Hundreds of thousands of people living south of the Ecuadorean capital, Quito, could be at risk from an eruption of the Cotopaxi volcano, officials say.
The volcano, located about 50km (30 miles) from the city, last erupted on Saturday, prompting President Rafael Correa to declare a state of emergency.
Risk Management Minister Maria del Pilar Cornejo said 325,000 people lived in areas that could lie in the path of mud and rock flows from the Cotopaxi.
Its last major eruption was in 1877.
Cotopaxi is one of Ecuador’s most active volcanoes and, at 5,897m (19,347 ft), its second-highest peak after the Chimborazo.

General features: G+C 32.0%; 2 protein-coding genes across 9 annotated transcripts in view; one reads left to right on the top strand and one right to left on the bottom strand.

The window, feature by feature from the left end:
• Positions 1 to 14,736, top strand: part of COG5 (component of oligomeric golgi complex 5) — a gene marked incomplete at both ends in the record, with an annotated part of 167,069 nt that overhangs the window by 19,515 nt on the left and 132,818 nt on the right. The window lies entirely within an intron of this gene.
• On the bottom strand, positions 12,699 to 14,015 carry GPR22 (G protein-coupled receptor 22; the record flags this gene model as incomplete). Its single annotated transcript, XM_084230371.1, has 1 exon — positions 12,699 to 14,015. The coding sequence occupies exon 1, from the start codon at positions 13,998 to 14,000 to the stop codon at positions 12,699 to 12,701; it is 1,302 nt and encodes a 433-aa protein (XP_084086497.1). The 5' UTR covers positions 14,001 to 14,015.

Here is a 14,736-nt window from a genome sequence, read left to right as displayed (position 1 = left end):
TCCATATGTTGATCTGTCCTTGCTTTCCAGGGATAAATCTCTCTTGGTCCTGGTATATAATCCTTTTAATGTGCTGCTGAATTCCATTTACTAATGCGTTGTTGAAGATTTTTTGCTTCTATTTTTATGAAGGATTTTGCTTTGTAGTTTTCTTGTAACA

On Friday, it shot ash 12km (seven miles) into the air.
Hundreds of people were evacuated from the slopes of the volcano.
President Correa also prohibited media from publishing any information about the Cotopaxi’s activities other than that from official sources.
Free-speech groups criticised the move, but Mr Correa said it served to “guarantee citizens’ safety” by preventing panic spreading or people being lulled into a false sense of security.
Ms Cornejo said the biggest risk to those living near the volcano would be from fast-moving mud and rock current.
During the 1877 eruption, such currents melted the ice cap covering the Cotopaxi’s peak.
The resulting mudflow destroyed the nearby town of Latacunga.